Whether it is invading and occupying countries in its near abroad, interfering in British, American, Georgian or Dutch election campaigns, not cooperating in the accountability to the downing of a civilian airliner, or targeted assassinations in European states. Or human rights abuses at home against opposition or dissidents.

Despite resolutions, countless dialogue efforts, and punitive measures there is no sign of improving its behaviour, of backtracking on its wrongdoings when it is called upon. Despite club membership, Russia is in reverse gear.

<<Flush>> goes the argument that Russia will play by the rules once it is part of the club.

It goes to show that an inclusive, cooperative and civilized approach with Russia doesn’t work.

Values creep

Yes, Russian citizens can go to the ECHR, but as long as Russian authorities do not implement its rulings, or overturns them, how are Russian citizens protected by the European Convention on Human Rights? They are still submitted to the Kremlin’s whims.

By now we should have come to the conclusion that it is an illusion to think the current Russian political establishment, the Kremlin first and foremost, will ever play by these rules.

The Kremlin does not respect its clubhouse members nor the conditions and obligations of its membership. It disrespects its own citizens as well whenever it suits. Which means the Council of Europe will suffer from values creep if it refuses to confront and face up to Russia’s chronic attitude in it.

Moreover, the Kremlin proved it can simply overturn sanctions by threatening to leave the club, rendering the punitive measure useless.

Because next time…. After all, if it worked one time, why wouldn’t it next time?

Unless… the collective agrees it has been enough, truly protecting what it values: the clubhouse, and what is protected by its roof. That it should not allow one bully to break down the club. By submitting to the Kremlin’s blackmail, the clubhouse is on fire, from the inside. Can we prevent it from burning down to the ground?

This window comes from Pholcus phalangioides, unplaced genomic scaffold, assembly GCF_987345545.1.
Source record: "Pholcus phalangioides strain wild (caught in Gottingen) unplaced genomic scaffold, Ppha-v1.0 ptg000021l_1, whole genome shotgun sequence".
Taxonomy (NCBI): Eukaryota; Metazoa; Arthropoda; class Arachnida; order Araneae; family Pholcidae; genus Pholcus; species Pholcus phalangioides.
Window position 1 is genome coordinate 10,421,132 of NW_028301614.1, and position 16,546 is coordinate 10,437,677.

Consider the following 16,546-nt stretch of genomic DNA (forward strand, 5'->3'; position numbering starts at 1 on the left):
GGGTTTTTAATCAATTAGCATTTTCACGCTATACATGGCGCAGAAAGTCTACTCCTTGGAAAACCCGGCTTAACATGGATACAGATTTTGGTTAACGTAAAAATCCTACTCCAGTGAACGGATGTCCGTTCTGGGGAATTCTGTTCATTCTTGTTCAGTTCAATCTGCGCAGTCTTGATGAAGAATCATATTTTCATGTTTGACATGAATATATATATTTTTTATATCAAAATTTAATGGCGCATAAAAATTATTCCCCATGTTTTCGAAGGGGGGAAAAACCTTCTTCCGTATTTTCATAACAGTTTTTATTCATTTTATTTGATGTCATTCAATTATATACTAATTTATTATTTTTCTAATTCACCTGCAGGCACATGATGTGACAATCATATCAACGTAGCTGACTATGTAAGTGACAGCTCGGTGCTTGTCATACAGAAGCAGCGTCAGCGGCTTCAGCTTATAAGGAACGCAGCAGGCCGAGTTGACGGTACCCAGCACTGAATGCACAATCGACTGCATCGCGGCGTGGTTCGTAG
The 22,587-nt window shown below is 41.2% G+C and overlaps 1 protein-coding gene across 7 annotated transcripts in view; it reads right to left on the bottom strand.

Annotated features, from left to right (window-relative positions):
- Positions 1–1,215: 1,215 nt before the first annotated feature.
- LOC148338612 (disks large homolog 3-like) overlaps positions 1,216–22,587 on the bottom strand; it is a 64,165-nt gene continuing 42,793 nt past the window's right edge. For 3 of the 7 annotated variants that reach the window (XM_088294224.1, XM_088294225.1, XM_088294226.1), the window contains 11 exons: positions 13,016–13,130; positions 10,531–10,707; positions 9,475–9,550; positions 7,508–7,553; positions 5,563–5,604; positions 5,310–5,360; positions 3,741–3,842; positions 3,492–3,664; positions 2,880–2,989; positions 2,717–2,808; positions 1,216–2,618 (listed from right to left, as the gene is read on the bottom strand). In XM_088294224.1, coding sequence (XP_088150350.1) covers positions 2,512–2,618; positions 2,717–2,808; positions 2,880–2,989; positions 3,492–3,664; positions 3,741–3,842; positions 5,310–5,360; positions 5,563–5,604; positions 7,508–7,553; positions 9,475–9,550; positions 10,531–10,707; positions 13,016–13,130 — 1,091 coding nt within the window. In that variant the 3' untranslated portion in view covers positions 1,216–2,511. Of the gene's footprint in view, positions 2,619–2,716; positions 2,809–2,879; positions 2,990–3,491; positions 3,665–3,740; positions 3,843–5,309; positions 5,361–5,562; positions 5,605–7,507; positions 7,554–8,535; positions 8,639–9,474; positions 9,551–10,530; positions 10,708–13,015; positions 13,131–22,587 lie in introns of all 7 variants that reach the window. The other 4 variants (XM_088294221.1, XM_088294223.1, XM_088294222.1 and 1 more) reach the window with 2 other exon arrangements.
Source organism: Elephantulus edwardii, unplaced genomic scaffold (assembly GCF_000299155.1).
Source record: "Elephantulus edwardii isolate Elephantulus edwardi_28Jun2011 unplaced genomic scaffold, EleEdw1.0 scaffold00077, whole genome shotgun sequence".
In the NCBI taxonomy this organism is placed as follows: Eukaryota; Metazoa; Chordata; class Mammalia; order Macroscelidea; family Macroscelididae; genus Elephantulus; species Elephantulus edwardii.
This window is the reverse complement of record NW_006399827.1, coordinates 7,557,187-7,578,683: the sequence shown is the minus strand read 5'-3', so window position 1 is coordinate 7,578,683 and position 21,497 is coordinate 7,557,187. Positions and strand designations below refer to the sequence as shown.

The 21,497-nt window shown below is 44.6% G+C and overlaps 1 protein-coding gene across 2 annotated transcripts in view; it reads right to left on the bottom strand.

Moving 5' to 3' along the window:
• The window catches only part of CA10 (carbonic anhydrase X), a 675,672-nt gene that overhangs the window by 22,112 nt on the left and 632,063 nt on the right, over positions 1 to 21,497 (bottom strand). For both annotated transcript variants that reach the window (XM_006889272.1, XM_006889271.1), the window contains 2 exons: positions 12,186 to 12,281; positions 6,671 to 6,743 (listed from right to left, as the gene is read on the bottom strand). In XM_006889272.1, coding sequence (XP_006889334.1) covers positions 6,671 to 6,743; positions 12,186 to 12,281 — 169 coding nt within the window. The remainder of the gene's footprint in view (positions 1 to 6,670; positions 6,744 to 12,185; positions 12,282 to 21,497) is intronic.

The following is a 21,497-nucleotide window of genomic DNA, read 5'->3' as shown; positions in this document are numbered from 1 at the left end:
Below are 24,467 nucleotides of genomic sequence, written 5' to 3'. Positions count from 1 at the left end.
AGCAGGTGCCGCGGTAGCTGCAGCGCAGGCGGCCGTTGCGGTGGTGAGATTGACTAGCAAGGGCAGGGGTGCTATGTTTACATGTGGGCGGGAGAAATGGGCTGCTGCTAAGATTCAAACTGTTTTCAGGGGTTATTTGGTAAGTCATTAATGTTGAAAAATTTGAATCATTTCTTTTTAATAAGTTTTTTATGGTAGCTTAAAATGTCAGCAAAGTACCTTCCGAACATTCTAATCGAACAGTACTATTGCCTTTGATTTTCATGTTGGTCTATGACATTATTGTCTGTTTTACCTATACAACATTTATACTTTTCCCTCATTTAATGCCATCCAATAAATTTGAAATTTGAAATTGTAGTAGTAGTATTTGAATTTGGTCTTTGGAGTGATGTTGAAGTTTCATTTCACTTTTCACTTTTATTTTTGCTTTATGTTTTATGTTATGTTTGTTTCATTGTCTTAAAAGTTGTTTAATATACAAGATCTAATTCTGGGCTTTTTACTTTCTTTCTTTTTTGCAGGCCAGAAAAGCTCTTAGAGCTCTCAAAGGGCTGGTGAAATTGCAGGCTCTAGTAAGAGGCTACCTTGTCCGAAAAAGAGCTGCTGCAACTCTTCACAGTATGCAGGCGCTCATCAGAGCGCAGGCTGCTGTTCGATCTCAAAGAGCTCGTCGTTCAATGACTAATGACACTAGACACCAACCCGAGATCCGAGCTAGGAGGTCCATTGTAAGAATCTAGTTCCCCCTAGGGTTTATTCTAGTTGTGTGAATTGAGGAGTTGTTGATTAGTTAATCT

Yes, we can. It’s not too late. But we have to act.

We need to live up to the expectations we have set. Live up to the criteria, values and norms. Holding each member accountable to those. Demanding to fix violations, demanding tangible progress, and certainly not succumbing to blackmail over membership.

We cannot tolerate the bully declaring itself the victim of its own victim and crime. We cannot allow ourselves to submit to this cynicism and moral nihilism, letting impunity become the norm.

To conclude, civil society and European governments have to press Russia more thoroughly into complying with the conventions it voluntarily signed up for.

If it takes punitive measures, such as disciplinary sanctions, then so be it. And they should not be lifted without steps from the perpetrator on the sanctioned issue. Compliance is not negotiable. It would degrade the rules based order and undermine its very foundations.

If Russia wishes to remain a member it has to accept the house rules as agreed by the club and thus its consequences. Ultimately, we should not be afraid to let a member go who is fundamentally refusing to cooperate.

The European consensus reached earlier this week on an EU Magnitsky law shows that a long term commitment from civil society, politicians and governments alike pushing for measures against human rights violators and against impunity ultimately pays off. There is no escape. And that is the message that all involved actors should continue to convey.

There is no escape from justice.